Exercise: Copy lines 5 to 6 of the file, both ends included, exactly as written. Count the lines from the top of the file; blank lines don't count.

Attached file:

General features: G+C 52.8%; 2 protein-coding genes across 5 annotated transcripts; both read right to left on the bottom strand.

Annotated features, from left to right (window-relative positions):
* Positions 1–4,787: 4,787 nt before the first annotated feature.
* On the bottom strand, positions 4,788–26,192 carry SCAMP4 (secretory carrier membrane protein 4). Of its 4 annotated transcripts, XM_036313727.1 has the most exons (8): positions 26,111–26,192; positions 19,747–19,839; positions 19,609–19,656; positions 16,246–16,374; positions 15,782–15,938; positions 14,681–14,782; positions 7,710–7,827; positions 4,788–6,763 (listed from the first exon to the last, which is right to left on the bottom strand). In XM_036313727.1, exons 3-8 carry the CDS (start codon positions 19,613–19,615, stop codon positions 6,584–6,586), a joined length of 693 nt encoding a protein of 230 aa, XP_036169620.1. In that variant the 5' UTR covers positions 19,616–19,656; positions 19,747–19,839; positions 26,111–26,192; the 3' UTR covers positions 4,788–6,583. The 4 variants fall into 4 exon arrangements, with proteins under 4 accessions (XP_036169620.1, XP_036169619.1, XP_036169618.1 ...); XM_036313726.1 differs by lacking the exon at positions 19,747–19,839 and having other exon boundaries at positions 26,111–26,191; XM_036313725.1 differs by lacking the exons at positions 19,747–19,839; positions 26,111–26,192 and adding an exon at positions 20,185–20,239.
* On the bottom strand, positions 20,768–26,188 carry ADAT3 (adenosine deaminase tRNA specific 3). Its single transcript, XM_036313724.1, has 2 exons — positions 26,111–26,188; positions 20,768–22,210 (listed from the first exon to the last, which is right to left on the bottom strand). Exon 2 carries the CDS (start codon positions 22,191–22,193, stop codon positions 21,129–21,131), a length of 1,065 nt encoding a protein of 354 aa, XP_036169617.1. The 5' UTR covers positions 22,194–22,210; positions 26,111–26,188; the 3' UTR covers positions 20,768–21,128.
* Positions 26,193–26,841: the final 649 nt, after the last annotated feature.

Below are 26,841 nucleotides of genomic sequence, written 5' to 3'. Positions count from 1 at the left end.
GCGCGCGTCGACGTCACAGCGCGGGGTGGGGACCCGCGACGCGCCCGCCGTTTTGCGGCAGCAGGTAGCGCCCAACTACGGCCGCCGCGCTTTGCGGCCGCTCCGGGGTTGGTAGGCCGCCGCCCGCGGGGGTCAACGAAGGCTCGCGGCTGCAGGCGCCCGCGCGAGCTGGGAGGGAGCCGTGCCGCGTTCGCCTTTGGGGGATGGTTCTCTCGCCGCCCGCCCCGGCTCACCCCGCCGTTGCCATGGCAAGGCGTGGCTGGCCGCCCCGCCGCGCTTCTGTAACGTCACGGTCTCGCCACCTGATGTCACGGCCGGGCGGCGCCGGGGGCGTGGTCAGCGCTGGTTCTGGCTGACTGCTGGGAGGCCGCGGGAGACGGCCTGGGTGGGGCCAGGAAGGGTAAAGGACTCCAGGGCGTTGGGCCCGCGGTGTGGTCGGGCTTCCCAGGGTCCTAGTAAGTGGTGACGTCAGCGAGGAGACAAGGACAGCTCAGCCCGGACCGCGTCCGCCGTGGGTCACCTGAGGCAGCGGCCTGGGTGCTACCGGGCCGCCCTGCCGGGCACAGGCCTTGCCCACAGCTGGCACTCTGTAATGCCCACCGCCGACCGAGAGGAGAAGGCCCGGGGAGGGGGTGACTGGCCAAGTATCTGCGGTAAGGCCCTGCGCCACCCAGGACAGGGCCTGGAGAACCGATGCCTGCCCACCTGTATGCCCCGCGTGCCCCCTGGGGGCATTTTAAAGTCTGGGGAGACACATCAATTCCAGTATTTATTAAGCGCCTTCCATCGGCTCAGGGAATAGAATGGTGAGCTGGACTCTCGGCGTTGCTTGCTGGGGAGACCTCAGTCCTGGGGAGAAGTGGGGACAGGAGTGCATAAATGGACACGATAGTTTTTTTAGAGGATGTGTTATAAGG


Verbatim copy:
* On the bottom strand, positions 20,768–26,188 carry ADAT3 (adenosine deaminase tRNA specific 3). Its single transcript, XM_036313724.1, has 2 exons — positions 26,111–26,188; positions 20,768–22,210 (listed from the first exon to the last, which is right to left on the bottom strand). Exon 2 carries the CDS (start codon positions 22,191–22,193, stop codon positions 21,129–21,131), a length of 1,065 nt encoding a protein of 354 aa, XP_036169617.1. The 5' UTR covers positions 22,194–22,210; positions 26,111–26,188; the 3' UTR covers positions 20,768–21,128.
* Positions 26,193–26,841: the final 649 nt, after the last annotated feature.